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Financial Frictions, Trends, and the Great Recession

Listed author(s):
  • GUERRON-QUINTANA, Pablo A.
  • JINNAI, Ryo

We study the causes behind the shift in the U.S. economy's trend following the Great Recession. To this end, we propose a model featuring endogenous productivity á la Romer and a financial friction á la Kiyotaki-Moore. Adverse financial disturbances during the recession and the lack of strong tailwinds post crisis resulted in a severe contraction and the downward shift in the economy's trend. Had financial conditions remained stable during the crisis, the economy would have grown at its average growth rate. From a historical perspective, the Great Recession was unique because of the size and persistence of adverse shocks, and the lackluster performance of favorable shocks since 2010.

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File URL: http://hermes-ir.lib.hit-u.ac.jp/rs/bitstream/10086/27618/1/070_hiasDP-E-14.pdf
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Paper provided by Hitotsubashi Institute for Advanced Study, Hitotsubashi University in its series Discussion paper series with number HIAS-E-14.

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Length: 40 p.
Date of creation: 05 Oct 2015
Handle: RePEc:hit:hiasdp:hias-e-14
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  1. Frank Schorfheide & Dongho Song & Amir Yaron, 2013. "Identifying long-run risks: a bayesian mixed-frequency approach," Working Papers 13-39, Federal Reserve Bank of Philadelphia.
  2. Sînâ T. Ateş & Felipe E. Saffie, 2014. "Fewer but Better: Sudden Stops, Firm Entry, and Financial Selection," PIER Working Paper Archive 14-043, Penn Institute for Economic Research, Department of Economics, University of Pennsylvania.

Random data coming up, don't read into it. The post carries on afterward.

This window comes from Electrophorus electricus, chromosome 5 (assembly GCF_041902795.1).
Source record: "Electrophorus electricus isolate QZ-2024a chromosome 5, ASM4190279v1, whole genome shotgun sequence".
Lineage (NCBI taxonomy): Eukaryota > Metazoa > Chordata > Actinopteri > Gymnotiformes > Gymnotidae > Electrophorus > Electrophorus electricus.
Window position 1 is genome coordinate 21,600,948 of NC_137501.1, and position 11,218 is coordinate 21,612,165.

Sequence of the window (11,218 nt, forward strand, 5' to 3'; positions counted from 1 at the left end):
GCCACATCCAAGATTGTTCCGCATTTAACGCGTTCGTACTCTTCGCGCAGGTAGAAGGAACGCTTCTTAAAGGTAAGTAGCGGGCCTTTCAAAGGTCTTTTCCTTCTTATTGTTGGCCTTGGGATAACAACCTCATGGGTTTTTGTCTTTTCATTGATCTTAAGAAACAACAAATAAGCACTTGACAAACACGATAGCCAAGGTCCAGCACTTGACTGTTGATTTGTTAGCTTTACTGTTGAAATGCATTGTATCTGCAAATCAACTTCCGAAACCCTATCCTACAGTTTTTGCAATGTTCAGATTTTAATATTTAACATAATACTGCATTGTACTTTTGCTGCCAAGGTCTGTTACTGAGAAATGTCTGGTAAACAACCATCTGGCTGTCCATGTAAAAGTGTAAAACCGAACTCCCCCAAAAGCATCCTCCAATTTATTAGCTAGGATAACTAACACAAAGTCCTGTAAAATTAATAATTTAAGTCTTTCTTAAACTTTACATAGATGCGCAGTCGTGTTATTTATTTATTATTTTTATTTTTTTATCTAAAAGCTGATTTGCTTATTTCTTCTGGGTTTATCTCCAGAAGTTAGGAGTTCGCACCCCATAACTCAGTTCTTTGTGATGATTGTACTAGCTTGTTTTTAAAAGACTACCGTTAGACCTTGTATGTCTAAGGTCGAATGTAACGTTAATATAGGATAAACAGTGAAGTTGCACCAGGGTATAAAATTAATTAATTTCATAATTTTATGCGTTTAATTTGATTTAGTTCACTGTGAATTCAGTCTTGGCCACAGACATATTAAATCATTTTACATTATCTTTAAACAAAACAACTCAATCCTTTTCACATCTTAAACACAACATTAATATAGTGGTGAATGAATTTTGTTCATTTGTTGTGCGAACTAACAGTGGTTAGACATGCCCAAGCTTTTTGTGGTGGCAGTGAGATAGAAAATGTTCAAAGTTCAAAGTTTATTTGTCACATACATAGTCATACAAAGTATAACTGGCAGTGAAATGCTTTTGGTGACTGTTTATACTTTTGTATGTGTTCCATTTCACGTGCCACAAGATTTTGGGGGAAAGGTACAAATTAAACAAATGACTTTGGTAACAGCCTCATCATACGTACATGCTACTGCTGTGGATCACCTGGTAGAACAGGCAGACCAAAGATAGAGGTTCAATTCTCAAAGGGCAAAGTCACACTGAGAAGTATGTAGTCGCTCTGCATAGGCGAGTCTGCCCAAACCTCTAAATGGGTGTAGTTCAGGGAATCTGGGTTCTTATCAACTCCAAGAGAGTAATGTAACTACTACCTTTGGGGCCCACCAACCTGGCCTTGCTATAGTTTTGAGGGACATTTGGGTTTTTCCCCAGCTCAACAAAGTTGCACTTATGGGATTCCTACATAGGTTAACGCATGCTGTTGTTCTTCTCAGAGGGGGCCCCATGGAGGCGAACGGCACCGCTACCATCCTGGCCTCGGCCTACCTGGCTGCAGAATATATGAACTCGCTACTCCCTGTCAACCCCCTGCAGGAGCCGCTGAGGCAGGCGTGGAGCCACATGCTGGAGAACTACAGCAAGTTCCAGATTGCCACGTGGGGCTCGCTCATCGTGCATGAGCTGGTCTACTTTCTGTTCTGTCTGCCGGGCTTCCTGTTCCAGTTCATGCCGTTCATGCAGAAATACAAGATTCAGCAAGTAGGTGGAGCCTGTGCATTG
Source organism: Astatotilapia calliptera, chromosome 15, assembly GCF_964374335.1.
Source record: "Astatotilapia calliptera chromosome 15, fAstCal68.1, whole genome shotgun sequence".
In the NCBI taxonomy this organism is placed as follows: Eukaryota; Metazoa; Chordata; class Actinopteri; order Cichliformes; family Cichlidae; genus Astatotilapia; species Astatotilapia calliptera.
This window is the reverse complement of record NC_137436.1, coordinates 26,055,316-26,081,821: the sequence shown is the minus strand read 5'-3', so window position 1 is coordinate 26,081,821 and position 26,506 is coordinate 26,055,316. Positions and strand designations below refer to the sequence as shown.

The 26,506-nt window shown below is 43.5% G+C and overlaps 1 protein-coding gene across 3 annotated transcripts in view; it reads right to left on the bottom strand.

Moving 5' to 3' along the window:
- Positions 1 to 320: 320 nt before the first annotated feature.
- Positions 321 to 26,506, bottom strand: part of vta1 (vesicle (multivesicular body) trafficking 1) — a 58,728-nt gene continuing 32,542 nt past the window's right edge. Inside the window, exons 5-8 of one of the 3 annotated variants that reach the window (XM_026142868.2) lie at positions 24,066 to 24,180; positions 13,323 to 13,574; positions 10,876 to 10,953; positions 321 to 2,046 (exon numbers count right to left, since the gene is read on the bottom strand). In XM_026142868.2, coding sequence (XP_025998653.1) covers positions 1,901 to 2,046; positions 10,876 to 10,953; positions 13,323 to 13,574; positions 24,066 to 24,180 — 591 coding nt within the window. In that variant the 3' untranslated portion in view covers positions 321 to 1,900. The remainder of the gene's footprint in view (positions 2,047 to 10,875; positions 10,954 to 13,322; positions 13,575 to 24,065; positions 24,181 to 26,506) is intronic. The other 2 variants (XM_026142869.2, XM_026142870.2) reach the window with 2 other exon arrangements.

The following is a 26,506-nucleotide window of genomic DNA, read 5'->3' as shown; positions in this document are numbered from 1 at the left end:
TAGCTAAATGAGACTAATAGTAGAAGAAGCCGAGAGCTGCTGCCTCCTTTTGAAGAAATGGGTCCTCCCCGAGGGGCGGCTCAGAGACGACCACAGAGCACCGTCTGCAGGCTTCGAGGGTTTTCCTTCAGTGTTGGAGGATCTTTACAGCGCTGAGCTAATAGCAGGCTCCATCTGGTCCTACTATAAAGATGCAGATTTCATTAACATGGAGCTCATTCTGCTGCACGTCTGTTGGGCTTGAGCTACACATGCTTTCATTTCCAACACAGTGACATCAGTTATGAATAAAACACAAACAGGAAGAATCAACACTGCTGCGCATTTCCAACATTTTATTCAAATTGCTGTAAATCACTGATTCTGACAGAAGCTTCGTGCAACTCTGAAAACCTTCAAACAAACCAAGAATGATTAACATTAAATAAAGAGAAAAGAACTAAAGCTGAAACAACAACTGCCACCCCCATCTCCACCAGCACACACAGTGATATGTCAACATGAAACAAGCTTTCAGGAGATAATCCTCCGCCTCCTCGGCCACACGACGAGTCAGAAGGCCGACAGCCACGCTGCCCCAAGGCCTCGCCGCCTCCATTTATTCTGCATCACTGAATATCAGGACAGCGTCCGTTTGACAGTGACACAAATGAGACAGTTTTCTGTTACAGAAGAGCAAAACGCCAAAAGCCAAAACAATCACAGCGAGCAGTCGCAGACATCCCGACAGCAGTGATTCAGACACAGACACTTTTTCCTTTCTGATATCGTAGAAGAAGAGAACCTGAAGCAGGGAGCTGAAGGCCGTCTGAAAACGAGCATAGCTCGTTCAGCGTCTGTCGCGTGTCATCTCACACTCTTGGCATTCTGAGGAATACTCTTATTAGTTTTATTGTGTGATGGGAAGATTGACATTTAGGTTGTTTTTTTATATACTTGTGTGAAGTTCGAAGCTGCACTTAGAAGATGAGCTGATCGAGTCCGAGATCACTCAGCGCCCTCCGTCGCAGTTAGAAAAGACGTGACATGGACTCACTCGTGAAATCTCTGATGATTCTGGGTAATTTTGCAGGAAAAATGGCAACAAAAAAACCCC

3. Pablo A. Guerron-Quintana & Ryo Jinnai, "undated". "Liquidity, Trends and the Great Recession," Working Papers e66, Tokyo Center for Economic Research.
  4. Ajello, Andrea, 2010. "Financial intermediation, investment dynamics and business cycle fluctuations," MPRA Paper 32447, University Library of Munich, Germany, revised Mar 2011.
  5. James H. Stock & Mark W. Watson, 2012. "Disentangling the Channels of the 2007-09 Recession," Brookings Papers on Economic Activity, Economic Studies Program, The Brookings Institution, vol. 43(1 (Spring), pages 81-156.
  6. Litterman, Robert B, 1983. "A Random Walk, Markov Model for the Distribution of Time Series," Journal of Business & Economic Statistics, American Statistical Association, vol. 1(2), pages 169-173, April.
  7. Ryo Jinnai, 2015. "Innovation, Product Cycle, and Asset Prices," Review of Economic Dynamics, Elsevier for the Society for Economic Dynamics, vol. 18(3), pages 484-504, July.
  8. Ríos-Rull, José-Víctor & Santaeulàlia-Llopis, Raül, 2010. "Redistributive shocks and productivity shocks," Journal of Monetary Economics, Elsevier, vol. 57(8), pages 931-948, November.
  9. Philippe Aghion & Peter Howitt, 1997. "Endogenous Growth Theory," MIT Press Books, The MIT Press, edition 1, volume 1, number 0262011662, July.
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